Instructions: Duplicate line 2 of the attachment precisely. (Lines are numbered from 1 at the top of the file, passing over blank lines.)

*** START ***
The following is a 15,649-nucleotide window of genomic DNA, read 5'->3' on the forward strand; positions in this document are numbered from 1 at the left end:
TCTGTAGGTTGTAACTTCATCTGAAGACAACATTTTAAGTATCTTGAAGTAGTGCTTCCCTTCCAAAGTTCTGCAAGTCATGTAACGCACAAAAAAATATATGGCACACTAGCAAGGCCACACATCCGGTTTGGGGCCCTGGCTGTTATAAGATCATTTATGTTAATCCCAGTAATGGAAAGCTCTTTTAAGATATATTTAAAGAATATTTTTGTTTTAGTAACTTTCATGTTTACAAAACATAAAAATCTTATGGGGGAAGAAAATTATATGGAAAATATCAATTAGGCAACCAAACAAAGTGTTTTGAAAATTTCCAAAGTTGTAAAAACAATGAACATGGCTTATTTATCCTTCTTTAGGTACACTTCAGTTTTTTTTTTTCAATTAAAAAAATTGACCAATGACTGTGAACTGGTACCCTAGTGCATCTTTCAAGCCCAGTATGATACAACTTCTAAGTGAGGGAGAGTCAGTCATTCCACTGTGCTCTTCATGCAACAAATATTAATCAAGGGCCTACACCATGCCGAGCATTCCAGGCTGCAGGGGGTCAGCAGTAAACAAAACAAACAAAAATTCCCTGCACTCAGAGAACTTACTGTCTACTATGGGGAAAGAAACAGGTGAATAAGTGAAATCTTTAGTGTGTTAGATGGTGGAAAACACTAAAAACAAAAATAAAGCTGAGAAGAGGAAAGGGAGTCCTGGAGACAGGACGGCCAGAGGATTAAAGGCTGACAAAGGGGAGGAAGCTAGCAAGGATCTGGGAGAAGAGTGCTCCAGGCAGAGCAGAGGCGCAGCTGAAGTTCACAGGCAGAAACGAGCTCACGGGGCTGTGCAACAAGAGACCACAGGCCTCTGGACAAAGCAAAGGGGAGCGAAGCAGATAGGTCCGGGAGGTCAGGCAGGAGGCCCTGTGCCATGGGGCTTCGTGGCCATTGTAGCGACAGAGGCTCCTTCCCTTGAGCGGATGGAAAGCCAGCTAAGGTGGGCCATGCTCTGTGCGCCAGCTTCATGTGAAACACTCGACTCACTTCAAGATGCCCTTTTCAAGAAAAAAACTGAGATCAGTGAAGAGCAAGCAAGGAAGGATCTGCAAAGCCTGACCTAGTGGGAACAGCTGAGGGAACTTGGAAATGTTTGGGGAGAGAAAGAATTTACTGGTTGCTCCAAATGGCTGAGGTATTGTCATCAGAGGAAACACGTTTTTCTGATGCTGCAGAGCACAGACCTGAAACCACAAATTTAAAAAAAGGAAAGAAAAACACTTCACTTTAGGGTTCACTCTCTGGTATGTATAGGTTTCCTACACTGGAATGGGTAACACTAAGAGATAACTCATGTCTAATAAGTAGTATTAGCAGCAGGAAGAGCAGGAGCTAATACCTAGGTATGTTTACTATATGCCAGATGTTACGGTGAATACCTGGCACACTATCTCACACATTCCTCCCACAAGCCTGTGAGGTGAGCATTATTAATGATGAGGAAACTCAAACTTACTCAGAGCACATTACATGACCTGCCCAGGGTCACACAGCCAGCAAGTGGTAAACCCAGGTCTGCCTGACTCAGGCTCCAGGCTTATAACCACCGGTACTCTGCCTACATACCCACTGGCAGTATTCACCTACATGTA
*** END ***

TCTGTAGGTTGTAACTTCATCTGAAGACAACATTTTAAGTATCTTGAAGTAGTGCTTCCCTTCCAAAGTTCTGCAAGTCATGTAACGCACAAAAAAATATATGGCACACTAGCAAGGCCACACATCCGGTTTGGGGCCCTGGCTGTTATAAGATCATTTATGTTAATCCCAGTAATGGAAAGCTCTTTTAAGATATATTTAAAGAATATTTTTGTTTTAGTAACTTTCATGTTTACAAAACATAAAAATCTTATGGGGGAAGAAAATTATATGGAAAATATCAATTAGGCAACCAAACAAAGTGTTTTGAAAATTTCCAAAGTTGTAAAAACAATGAACATGGCTTATTTATCCTTCTTTAGGTACACTTCAGTTTTTTTTTTTCAATTAAAAAAATTGACCAATGACTGTGAACTGGTACCCTAGTGCATCTTTCAAGCCCAGTATGATACAACTTCTAAGTGAGGGAGAGTCAGTCATTCCACTGTGCTCTTCATGCAACAAATATTAATCAAGGGCCTACACCATGCCGAGCATTCCAGGCTGCAGGGGGTCAGCAGTAAACAAAACAAACAAAAATTCCCTGCACTCAGAGAACTTACTGTCTACTATGGGGAAAGAAACAGGTGAATAAGTGAAATCTTTAGTGTGTTAGATGGTGGAAAACACTAAAAACAAAAATAAAGCTGAGAAGAGGAAAGGGAGTCCTGGAGACAGGACGGCCAGAGGATTAAAGGCTGACAAAGGGGAGGAAGCTAGCAAGGATCTGGGAGAAGAGTGCTCCAGGCAGAGCAGAGGCGCAGCTGAAGTTCACAGGCAGAAACGAGCTCACGGGGCTGTGCAACAAGAGACCACAGGCCTCTGGACAAAGCAAAGGGGAGCGAAGCAGATAGGTCCGGGAGGTCAGGCAGGAGGCCCTGTGCCATGGGGCTTCGTGGCCATTGTAGCGACAGAGGCTCCTTCCCTTGAGCGGATGGAAAGCCAGCTAAGGTGGGCCATGCTCTGTGCGCCAGCTTCATGTGAAACACTCGACTCACTTCAAGATGCCCTTTTCAAGAAAAAAACTGAGATCAGTGAAGAGCAAGCAAGGAAGGATCTGCAAAGCCTGACCTAGTGGGAACAGCTGAGGGAACTTGGAAATGTTTGGGGAGAGAAAGAATTTACTGGTTGCTCCAAATGGCTGAGGTATTGTCATCAGAGGAAACACGTTTTTCTGATGCTGCAGAGCACAGACCTGAAACCACAAATTTAAAAAAAGGAAAGAAAAACACTTCACTTTAGGGTTCACTCTCTGGTATGTATAGGTTTCCTACACTGGAATGGGTAACACTAAGAGATAACTCATGTCTAATAAGTAGTATTAGCAGCAGGAAGAGCAGGAGCTAATACCTAGGTATGTTTACTATATGCCAGATGTTACGGTGAATACCTGGCACACTATCTCACACATTCCTCCCACAAGCCTGTGAGGTGAGCATTATTAATGATGAGGAAACTCAAACTTACTCAGAGCACATTACATGACCTGCCCAGGGTCACACAGCCAGCAAGTGGTAAACCCAGGTCTGCCTGACTCAGGCTCCAGGCTTATAACCACCGGTACTCTGCCTACATACCCACTGGCAGTATTCACCTACATGTA